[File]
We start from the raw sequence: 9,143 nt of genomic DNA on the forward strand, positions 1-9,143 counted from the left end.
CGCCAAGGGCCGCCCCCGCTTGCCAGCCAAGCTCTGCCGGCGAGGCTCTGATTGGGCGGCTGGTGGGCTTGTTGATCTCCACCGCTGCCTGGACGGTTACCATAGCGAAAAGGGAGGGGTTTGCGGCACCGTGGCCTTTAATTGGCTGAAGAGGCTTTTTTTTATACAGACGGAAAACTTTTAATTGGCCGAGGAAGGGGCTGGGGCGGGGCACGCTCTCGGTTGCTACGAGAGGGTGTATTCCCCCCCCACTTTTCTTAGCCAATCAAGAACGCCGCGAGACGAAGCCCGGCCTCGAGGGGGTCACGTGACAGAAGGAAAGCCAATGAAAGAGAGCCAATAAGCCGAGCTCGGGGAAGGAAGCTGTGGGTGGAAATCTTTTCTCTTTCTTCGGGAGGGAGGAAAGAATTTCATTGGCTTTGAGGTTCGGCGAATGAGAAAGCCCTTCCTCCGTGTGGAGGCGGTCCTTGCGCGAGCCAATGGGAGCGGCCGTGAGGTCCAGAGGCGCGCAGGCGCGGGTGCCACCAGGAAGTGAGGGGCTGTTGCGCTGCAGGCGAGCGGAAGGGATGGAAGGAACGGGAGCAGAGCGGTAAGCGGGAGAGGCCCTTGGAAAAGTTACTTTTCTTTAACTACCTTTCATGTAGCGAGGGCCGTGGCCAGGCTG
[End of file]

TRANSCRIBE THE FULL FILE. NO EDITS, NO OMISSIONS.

We start from the raw sequence: 9,143 nt of genomic DNA on the forward strand, positions 1-9,143 counted from the left end.
CGCCAAGGGCCGCCCCCGCTTGCCAGCCAAGCTCTGCCGGCGAGGCTCTGATTGGGCGGCTGGTGGGCTTGTTGATCTCCACCGCTGCCTGGACGGTTACCATAGCGAAAAGGGAGGGGTTTGCGGCACCGTGGCCTTTAATTGGCTGAAGAGGCTTTTTTTTATACAGACGGAAAACTTTTAATTGGCCGAGGAAGGGGCTGGGGCGGGGCACGCTCTCGGTTGCTACGAGAGGGTGTATTCCCCCCCCACTTTTCTTAGCCAATCAAGAACGCCGCGAGACGAAGCCCGGCCTCGAGGGGGTCACGTGACAGAAGGAAAGCCAATGAAAGAGAGCCAATAAGCCGAGCTCGGGGAAGGAAGCTGTGGGTGGAAATCTTTTCTCTTTCTTCGGGAGGGAGGAAAGAATTTCATTGGCTTTGAGGTTCGGCGAATGAGAAAGCCCTTCCTCCGTGTGGAGGCGGTCCTTGCGCGAGCCAATGGGAGCGGCCGTGAGGTCCAGAGGCGCGCAGGCGCGGGTGCCACCAGGAAGTGAGGGGCTGTTGCGCTGCAGGCGAGCGGAAGGGATGGAAGGAACGGGAGCAGAGCGGTAAGCGGGAGAGGCCCTTGGAAAAGTTACTTTTCTTTAACTACCTTTCATGTAGCGAGGGCCGTGGCCAGGCTG